This pic of the two of us cracks me up. He was pointing and jabbering at the fountains, and I look like I'm very focused on explaining that he can't walk across the water to check them out. Seriously, he pitched the biggest fit when the hubs wouldn't let him leap into the water.

Oh, did I mention the hand-holding? My baby has decided that it's okay to hold our hand, and he'll hold it often and for lengthy periods of time. My kiddo will finally hold my hand in a parking lot! Or just for fun! It's all kinds of awesome.

Yeah, he wanted to dive off into that water, too.

This is my mum and grandmother (her mum). Cute, yes? It's not the first time I've taken their picture together on this little train that travels throughout the park. I'm aiming to get one every year.

G enjoyed the train much more this time around.

And we, being the grown-ups we are, road the roller coaster! If I can't be pregnant, I might as well have fun, right? Of course right!

G was very focused on that roller coaster.

More hand-holding and tunnels at another park!

He's also become more obsessed with swinging. We went to the zoo yesterday and he literally swung for 30 minutes like whoa. My arm was about to fall off.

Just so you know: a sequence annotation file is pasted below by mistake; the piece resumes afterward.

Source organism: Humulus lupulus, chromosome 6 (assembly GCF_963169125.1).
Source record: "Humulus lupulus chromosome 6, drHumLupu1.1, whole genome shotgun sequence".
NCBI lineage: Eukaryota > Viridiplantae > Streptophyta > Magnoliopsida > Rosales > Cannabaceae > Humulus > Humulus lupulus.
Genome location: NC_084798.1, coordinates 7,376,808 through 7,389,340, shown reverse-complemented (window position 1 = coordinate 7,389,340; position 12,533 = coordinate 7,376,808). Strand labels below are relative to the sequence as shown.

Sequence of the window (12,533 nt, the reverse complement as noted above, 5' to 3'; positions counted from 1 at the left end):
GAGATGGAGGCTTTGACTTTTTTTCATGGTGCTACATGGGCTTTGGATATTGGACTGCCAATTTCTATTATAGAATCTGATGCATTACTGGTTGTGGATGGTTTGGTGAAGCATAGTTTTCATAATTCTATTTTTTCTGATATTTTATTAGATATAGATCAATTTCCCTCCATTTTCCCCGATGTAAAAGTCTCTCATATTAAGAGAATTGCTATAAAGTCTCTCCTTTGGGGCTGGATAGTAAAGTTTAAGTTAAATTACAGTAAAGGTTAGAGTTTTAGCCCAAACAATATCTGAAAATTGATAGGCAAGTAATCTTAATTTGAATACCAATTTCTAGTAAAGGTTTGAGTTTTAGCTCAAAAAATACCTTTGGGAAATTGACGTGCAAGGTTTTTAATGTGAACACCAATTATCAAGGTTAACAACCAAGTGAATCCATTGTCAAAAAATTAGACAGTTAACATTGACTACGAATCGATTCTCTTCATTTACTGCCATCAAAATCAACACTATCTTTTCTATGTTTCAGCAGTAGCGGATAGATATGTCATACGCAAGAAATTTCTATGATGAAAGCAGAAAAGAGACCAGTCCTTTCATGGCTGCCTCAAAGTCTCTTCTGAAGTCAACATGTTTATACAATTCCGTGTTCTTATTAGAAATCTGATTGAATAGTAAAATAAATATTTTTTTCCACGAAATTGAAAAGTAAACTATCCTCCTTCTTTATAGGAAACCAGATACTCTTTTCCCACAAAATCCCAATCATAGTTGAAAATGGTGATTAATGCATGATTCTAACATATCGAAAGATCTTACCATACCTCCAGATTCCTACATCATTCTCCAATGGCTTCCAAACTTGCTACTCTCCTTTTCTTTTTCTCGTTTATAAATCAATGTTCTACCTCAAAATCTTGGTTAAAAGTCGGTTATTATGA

All in all, a grand weekend. My brother and his girlfriend are coming to town for some soccer games this weekend, and I'm looking forward to hanging out. Keeping myself busy is the best medicine right now!

Wednesday, March 21, 2012

keep your politics off my body

Yesterday was my follow-up appointment with my doc concerning my D&C. We hit the four week mark on Saturday. Today, of course, marks five weeks since we heard no heartbeat, five weeks since that moment of horror in the doctor's office, five weeks of this nightmare that will never go away.

I must say, I love my obstetrician. She's been fantastic throughout the process. She told me point-blank to ask for whatever I needed the next time I get pregnant. Once you've lost one baby, you freak out that you'll lose each one thereafter. My OB understands the neuroses of those women in the miscarriage club, and she's guaranteed weekly sonograms and an early anatomy screening at 13-14 weeks for our next baby. I can even just walk in to get a sonogram. In fact, she said she'd be disappointed not to see me often; the shock of my later miscarriage affected her too and frequent sonograms would ease her mind as well. Sweet, right?